Around 85% of man-made debris found on shorelines is made up of microfibers!
That was a fairly hard to believe statistic for me at first, but it’s actually the findings of a 2011 study that I came across last week!
I mean, we’ve all seen the shocking state of plastic pollution in our oceans, whether that’s in pictures or with our own eyes… From straws stuck up turtles’ noses, to the unnatural contents of a whale’s stomach causing it to starve to death, we’ve also seen the damage done by these plastics in the natural environment and just how important it is that we tackle it… We may already be doing what we can to recycle and, better yet, reduce our consumption of plastics. But, little did we know that there is also something else at work here the whole time… Tiny plastic microfibres!
After learning a bit more about microfibers, I wanted to dig into what they actually are, what the issue is and what can be done about them!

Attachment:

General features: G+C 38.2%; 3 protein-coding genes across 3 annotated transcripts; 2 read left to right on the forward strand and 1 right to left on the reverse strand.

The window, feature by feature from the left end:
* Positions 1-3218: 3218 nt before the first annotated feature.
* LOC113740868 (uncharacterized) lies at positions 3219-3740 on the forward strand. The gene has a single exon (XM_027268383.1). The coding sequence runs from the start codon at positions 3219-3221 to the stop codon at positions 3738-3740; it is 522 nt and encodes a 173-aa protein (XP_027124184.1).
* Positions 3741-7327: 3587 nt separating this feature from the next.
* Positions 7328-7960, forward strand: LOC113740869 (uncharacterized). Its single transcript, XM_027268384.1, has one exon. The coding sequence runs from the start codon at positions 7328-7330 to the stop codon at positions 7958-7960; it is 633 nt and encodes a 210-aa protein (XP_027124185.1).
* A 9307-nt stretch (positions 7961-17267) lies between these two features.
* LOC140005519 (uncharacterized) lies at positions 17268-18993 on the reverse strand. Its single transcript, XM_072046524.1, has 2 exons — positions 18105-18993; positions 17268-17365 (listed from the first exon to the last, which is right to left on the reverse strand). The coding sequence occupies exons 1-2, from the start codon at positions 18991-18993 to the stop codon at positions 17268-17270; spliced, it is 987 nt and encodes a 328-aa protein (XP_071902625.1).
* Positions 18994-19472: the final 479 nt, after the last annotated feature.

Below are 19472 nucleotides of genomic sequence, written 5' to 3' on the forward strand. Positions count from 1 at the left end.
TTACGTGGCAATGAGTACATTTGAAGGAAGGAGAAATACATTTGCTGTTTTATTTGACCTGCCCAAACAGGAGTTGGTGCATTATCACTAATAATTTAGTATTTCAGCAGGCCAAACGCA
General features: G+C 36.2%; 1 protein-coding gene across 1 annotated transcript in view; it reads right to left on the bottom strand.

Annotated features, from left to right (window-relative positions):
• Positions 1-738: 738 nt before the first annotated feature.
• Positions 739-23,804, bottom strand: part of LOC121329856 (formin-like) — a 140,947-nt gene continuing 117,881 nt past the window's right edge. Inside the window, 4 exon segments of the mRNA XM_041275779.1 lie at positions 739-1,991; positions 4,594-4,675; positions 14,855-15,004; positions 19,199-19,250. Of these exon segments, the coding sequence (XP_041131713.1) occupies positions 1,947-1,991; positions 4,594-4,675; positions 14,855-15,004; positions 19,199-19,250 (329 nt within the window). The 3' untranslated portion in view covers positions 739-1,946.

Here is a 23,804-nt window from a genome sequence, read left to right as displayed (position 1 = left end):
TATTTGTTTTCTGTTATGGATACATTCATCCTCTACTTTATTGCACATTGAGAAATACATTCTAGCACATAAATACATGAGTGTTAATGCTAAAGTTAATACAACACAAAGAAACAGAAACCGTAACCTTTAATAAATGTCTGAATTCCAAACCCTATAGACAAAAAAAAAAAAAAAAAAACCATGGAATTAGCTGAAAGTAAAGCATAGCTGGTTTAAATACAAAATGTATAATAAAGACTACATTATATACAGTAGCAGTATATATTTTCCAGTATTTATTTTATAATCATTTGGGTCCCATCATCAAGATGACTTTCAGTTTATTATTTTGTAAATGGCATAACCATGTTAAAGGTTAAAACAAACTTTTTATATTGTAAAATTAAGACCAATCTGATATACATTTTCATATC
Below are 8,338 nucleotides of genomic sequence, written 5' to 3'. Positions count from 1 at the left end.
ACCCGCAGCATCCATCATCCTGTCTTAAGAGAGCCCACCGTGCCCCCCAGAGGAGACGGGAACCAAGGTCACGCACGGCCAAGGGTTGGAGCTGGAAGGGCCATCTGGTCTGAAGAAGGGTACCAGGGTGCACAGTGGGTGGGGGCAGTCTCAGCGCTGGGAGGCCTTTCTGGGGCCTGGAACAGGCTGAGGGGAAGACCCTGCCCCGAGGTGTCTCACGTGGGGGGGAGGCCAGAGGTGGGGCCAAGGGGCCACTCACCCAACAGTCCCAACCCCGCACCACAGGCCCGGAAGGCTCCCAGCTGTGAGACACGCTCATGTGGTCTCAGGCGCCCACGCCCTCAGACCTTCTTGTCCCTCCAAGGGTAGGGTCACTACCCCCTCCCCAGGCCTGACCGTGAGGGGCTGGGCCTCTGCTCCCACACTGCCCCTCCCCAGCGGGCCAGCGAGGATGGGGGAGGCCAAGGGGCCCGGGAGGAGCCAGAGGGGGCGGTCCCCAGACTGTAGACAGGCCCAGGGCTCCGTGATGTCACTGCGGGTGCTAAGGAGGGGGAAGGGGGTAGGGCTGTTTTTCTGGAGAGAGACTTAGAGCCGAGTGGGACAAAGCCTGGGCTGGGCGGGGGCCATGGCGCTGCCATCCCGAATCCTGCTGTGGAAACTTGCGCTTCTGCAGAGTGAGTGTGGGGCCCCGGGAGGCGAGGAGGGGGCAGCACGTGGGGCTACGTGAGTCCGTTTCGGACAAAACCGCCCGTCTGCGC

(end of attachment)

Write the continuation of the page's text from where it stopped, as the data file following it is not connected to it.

Here's our complete guide to plastic microfiber pollution, why it's an issue and what can be done about it!
What Are Microfibers? And What’s The Issue With Them?
What we’re really talking about here are microscopic strands of plastic! These synthetic thread like fibers can quite easily disrupt fragile eco systems and even enter the food chain! Typically, microplastics are categorised as being under 5mm in size, but microfibers are actually thinner than a human hair! And, because these fibers are so small, they are often ingested by more forms of marine life compared to that which a larger piece of plastic would, posing a slightly different threat…
Microfibers may not be choking cetaceans and sea birds, but they can effect marine life in one of it’s more basic forms - plankton. Microfibers can more widely work their way up the food chain through plankton, and they’ve already been found in seafood such as mussels and in fish being sold at markets!